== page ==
Did you mean to say "anaerobically" in batches?

Yes, thanks for catching that oversight.

Quote
Can fermentation also be aerobic (oxygen present but glucose levels above Crabtree threshold)?

Fermentation is by definition an anaerobic process. The metabolic pathways are a little on the leaky side.  What yeast cells do in the presence of oxygen when glucose levels are above the Crabtree threshold is shunt the oxygen to the respirative metabolic pathway where it is used to synthesize sterols and unsaturated fatty acids.  These compounds make yeast cell membranes more pliable.  A yeast cell takes in carbohydrate and expels waste through its cell membrane; therefore, a pliable membrane is necessary for good yeast health.

With that said, there is recent evidence that our understanding of the Crabtree effect is flawed.  The Crabtree effect was thought to be the be result of carbon catabolite repression, which, in this context, means higher than Crabtree threshold glucose levels.   New research has led scientists to believe that the effect is the result of respirative metabolic oversaturation, that is, the Crabtree threshold is the level of glucose below which can be handled by the respirative metabolic pathway.  Glucose levels above and beyond the threshold are shunted to the fermentative metabolic pathway.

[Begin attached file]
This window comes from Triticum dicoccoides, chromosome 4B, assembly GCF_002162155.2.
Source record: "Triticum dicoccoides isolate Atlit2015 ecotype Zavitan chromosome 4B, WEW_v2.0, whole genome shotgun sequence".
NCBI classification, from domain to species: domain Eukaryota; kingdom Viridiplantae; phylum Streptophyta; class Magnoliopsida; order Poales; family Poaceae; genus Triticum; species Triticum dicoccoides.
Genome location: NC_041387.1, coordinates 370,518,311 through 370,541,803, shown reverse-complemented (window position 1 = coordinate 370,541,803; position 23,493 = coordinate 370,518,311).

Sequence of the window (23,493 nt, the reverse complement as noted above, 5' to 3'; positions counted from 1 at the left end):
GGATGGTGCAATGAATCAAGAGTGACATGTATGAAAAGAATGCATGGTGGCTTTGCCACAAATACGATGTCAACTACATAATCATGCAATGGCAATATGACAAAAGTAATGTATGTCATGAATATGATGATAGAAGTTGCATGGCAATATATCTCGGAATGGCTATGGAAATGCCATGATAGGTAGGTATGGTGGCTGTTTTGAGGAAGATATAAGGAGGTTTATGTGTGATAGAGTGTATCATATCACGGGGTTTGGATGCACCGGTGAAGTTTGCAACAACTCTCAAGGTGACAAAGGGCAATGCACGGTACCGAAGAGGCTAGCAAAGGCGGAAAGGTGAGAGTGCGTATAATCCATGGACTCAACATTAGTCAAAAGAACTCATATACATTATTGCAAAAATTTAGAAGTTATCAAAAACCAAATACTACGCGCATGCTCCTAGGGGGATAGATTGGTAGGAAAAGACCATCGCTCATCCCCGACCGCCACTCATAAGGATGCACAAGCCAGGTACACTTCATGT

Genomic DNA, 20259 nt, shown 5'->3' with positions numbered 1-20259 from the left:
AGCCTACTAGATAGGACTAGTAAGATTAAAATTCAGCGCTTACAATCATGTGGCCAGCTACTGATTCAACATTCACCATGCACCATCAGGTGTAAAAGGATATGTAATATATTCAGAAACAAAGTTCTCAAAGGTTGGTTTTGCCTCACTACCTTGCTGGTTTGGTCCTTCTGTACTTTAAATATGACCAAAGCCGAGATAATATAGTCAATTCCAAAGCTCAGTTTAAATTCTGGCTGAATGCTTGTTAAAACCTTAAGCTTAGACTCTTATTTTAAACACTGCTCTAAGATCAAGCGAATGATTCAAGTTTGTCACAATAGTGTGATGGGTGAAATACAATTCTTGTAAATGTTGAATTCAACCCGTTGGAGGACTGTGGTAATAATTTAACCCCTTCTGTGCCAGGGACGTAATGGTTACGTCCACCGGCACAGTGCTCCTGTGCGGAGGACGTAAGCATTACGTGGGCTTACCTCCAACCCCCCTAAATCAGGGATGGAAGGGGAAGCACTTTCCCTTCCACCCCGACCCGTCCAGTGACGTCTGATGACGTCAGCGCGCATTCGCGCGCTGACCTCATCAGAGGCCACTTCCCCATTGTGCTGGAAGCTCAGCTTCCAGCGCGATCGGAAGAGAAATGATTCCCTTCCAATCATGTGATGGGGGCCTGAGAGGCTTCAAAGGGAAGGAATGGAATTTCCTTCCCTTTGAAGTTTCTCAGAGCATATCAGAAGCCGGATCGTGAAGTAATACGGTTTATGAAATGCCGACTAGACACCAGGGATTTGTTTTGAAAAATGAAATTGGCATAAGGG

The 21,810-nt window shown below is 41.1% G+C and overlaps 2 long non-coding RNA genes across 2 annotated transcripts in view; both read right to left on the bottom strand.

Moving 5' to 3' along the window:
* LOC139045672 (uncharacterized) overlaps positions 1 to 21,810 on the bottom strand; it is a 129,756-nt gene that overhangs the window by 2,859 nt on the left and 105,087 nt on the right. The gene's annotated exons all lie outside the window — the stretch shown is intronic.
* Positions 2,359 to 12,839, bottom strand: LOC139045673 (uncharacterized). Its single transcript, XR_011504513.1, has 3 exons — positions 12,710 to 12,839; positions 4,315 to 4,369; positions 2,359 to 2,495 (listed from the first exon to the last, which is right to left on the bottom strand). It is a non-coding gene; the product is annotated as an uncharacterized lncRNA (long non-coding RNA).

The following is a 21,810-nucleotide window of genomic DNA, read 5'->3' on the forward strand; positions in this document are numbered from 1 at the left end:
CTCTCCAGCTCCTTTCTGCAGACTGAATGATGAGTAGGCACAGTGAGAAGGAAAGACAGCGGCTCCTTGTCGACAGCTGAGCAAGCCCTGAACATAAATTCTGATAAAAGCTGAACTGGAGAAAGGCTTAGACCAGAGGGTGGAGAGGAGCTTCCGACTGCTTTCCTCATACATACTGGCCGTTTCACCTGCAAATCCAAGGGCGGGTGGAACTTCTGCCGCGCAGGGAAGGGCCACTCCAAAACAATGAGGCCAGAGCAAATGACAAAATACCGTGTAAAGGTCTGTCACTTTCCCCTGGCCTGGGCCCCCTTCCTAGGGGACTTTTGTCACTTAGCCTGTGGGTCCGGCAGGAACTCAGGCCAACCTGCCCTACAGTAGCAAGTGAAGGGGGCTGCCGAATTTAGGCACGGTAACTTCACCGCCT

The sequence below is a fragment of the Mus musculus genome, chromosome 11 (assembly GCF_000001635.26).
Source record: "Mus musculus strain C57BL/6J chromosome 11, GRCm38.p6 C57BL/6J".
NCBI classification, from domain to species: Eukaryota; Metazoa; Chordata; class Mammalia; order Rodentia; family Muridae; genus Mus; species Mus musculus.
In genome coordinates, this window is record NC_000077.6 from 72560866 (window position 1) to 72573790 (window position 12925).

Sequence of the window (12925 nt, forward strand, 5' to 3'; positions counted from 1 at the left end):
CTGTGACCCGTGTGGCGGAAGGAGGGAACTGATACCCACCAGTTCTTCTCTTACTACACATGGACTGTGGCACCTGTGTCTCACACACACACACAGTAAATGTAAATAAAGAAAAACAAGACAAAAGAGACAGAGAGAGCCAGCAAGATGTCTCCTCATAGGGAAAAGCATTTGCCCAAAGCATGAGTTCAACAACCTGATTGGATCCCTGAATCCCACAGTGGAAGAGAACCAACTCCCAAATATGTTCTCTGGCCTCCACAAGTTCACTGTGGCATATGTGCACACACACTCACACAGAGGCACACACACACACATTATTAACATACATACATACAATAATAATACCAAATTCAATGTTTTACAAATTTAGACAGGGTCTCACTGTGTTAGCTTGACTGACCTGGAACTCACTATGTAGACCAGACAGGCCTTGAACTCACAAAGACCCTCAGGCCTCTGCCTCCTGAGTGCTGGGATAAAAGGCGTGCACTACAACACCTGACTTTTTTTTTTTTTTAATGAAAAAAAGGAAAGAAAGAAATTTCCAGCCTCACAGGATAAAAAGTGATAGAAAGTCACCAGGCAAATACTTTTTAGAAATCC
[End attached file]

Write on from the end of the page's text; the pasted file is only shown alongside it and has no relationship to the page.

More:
« Last Edit: July 09, 2014, 09:58:09 PM by S. cerevisiae »

Offline klickitat jim

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Re: Yeast taste difference
« Reply #12 on: July 09, 2014, 10:46:48 PM »
Let me see if I get this. With O2 sac yeast make more yeast. With no O2 they make alcohol. Yes?

Offline ynotbrusum

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Re: Yeast taste difference
« Reply #13 on: July 10, 2014, 04:19:35 AM »
Would any of this explain the basis for saying dry yeast sprinkled on top of the foam of well oxygenated wort do just as well as rehydrated dry yeast allowed to sit for a while in warm water before being introduced into the wort?  (The long running debate on this forum....)
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Re: Yeast taste difference
« Reply #14 on: July 10, 2014, 05:27:18 AM »
US-05 is a very good dry yeast. It may not be quite as clean as WY1056, but it is pretty darn close. It is a bit harder to get to drop clear and to my pallet can sometimes leave a "dusty" character (which I think some people call "peach") which slightly muddles the flavor of the beer, where as 1056 is cleaner and brighter. That said, especially on very hoppy beers, I think most would be hard pressed to tell the difference.